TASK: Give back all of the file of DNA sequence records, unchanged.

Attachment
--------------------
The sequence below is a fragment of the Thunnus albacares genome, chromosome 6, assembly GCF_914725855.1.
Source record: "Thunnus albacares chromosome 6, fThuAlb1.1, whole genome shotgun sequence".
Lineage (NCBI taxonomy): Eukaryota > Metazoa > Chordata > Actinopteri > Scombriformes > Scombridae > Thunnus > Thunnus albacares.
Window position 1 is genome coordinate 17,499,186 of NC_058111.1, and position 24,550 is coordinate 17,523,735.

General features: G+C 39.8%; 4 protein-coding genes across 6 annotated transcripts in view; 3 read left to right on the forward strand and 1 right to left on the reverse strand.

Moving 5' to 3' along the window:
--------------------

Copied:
The sequence below is a fragment of the Thunnus albacares genome, chromosome 6, assembly GCF_914725855.1.
Source record: "Thunnus albacares chromosome 6, fThuAlb1.1, whole genome shotgun sequence".
Lineage (NCBI taxonomy): Eukaryota > Metazoa > Chordata > Actinopteri > Scombriformes > Scombridae > Thunnus > Thunnus albacares.
Window position 1 is genome coordinate 17,499,186 of NC_058111.1, and position 24,550 is coordinate 17,523,735.

General features: G+C 39.8%; 4 protein-coding genes across 6 annotated transcripts in view; 3 read left to right on the forward strand and 1 right to left on the reverse strand.

Moving 5' to 3' along the window: